I have one recurring nightmare in particular. I’m lost and need to find someone. Fast. I run through streets, reading signs, looking for familiar landmarks, but no matter which way I go, the streets are different, the landmarks unfamiliar, the signs are constantly changing. I run faster and faster, but speed only makes it worse. Like in Dark City, everything moves around and I get more and more lost until panic overwhelms me and I wake up in a cold sweat.
So imagine how keen I was to do the navigating adventure. And that was only part of the horrors for the last part of day 2. The teachers had also decided, for punishment no less, that all the kids were to do a skit. In front of the entire group.
And get this, the chaperons HAD to participate.
What the holy hell? Did they think that was going to be fun of us? Now, I’ve done my fair share of public speaking and I can get the job done, but not without a lot of anxiety. I’m not like my amazing brother who can stand in front of 200 students and do a pitch-perfect lecture, oh no, I have a hard time memorizing things so I usually go off the cuff, for better or worse.
I wasn’t even the most nervous of the chaperons. A few look terrified. And who can blame them? Did we sign on for this?
However, first up, the navigation adventure.
I was pretty sure I couldn’t get too lost (though most of my nightmares start out the same way.) We were given compasses and told how to use them. For normal people, it’s super simple. We set our compasses to north, set degrees, then figured out which way we pointed.
Then, in groups of 5, we were sent on a treasure hunt of sorts. We had to find a series of metal plates that had directions to the next metal plate. We’d read off degrees and march the number of paces to find the one.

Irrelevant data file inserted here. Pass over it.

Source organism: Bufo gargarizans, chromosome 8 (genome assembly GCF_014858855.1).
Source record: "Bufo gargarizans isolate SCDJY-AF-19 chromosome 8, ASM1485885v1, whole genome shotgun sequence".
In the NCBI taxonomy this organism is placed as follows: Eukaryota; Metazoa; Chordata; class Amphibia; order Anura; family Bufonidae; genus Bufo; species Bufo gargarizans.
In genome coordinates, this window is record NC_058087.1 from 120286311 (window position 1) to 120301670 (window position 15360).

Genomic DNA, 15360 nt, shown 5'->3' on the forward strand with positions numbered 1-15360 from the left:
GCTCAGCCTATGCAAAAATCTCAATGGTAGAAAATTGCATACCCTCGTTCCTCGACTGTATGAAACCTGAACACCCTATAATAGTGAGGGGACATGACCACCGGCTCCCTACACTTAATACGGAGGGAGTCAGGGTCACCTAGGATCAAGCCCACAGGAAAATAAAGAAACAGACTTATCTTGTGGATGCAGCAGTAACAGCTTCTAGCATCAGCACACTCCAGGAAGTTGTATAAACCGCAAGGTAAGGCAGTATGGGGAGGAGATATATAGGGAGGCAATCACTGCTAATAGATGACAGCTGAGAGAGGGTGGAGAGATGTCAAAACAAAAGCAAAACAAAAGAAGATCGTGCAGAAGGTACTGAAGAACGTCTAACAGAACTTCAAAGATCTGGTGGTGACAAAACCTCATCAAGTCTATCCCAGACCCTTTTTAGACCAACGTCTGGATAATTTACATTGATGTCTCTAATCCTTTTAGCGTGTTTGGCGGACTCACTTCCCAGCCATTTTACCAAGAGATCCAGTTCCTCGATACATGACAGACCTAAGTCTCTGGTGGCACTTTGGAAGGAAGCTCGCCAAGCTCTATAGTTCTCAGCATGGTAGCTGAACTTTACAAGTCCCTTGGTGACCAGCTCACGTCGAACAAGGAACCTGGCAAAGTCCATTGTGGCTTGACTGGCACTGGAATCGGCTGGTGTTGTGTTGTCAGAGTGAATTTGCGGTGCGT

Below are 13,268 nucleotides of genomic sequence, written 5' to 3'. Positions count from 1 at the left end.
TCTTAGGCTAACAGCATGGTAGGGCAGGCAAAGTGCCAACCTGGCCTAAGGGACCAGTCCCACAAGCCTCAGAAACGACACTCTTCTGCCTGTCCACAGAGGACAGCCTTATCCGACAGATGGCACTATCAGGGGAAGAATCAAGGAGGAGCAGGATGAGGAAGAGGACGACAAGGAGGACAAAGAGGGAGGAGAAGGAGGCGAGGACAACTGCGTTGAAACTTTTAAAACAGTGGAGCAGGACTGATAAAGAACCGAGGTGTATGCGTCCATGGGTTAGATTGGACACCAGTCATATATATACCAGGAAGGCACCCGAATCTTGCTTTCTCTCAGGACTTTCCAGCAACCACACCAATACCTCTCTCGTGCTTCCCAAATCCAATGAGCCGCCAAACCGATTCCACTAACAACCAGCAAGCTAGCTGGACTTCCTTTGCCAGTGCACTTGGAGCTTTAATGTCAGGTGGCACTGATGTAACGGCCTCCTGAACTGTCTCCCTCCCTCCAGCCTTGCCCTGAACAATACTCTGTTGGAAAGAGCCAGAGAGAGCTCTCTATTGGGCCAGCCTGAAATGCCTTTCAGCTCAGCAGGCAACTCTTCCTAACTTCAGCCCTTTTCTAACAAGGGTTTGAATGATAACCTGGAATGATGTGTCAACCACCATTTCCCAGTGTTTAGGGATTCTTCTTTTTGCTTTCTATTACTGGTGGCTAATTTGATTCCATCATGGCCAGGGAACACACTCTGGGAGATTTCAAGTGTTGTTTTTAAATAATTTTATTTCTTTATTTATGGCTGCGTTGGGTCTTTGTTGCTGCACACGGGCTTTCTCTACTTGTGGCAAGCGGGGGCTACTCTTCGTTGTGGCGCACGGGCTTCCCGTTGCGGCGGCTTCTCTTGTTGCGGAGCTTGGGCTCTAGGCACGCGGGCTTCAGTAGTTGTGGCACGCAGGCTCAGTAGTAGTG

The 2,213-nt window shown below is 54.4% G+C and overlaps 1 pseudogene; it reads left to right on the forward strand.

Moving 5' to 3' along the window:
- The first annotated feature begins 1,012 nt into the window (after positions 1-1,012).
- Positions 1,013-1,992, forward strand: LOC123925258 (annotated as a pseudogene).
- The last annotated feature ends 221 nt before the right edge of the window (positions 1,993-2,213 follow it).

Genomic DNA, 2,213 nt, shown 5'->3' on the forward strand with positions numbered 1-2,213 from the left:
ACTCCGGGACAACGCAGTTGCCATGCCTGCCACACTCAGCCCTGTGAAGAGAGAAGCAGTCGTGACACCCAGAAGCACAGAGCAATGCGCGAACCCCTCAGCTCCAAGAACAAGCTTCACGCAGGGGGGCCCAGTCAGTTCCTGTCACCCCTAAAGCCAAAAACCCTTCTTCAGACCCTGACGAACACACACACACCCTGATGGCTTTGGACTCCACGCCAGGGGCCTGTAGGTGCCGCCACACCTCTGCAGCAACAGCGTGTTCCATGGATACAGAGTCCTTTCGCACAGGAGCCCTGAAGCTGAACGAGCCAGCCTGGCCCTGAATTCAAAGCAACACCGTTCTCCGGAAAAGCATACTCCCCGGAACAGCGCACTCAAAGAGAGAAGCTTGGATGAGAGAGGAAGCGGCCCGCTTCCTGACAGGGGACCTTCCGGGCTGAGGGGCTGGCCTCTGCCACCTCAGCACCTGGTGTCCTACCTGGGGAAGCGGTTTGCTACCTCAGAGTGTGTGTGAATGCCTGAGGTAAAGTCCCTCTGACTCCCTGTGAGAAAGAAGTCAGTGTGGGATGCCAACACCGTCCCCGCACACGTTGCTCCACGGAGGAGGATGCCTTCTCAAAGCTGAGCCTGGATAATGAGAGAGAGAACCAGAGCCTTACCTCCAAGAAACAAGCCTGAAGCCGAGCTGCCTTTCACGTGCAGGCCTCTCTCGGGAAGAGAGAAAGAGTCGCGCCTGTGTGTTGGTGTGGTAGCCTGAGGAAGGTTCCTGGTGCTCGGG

The Oldest had a plan. Read the plate, set the direction and then methodically march off the steps. All fair and fine, but what happens when there’s a house in the way? Well, we had to count the number of sidesteps we took, then redo those steps on the other side of the house.
However, one kid had the most brilliant idea. He was always full of energy, running around, leaping on things, and he thought, why pace it out? Run it out. Sooner or later, you’ll find the plate.
So the first one we did was with him running as fast he could in the general direction, while The Oldest would be meticulous and careful. I worried when I lost sight of the speedy kid as he raced into the forest and ran around like he was searching for his iphone, but most of the time, I was able to shout him back to the approximate location.
With his speed, and the more or less pacing by The Oldest, we found every one of the plates in record time. I was so pleased that I even let one of the other kids leave so he could hang out with another group looking for plates (a group of girls, so I totally understood that!)
Sure there were moments I’d lost track of everyone as they spread out into the forest like shrapnel from an exploding bomb. There were moments that the speedy kid misread his directions and raced in completely the wrong way. But we all managed to get back together and complete ALL the tasks. All of them. All.
Apparently no one had done that before.
I took complete credit, of course, what with my superior navigating skills and all.
Ok, I didn’t. I told the counselors the secret. “Don’t march out the paces. Get the direction right and guess the area and run around. A lot.” And, hey, it’s that how Columbus really discovered America? He kinda went in a general direction and sailed around a lot.
Like how I know how to use Outlook. Sort of. Now all I have to do is learn to read a map and I’ll be good to go off and be all Bear Grylls-ie.
Next up, after supper, was the skits.
Did I mention we only had about 2 hours after the last adventure (in our case, the navi-hunt) to prepare? Did I mention that the kids were informed that it would be a part of their marks?
Now I understood why The Oldest hadn’t wanted to come.
He knew we’d be ambushed.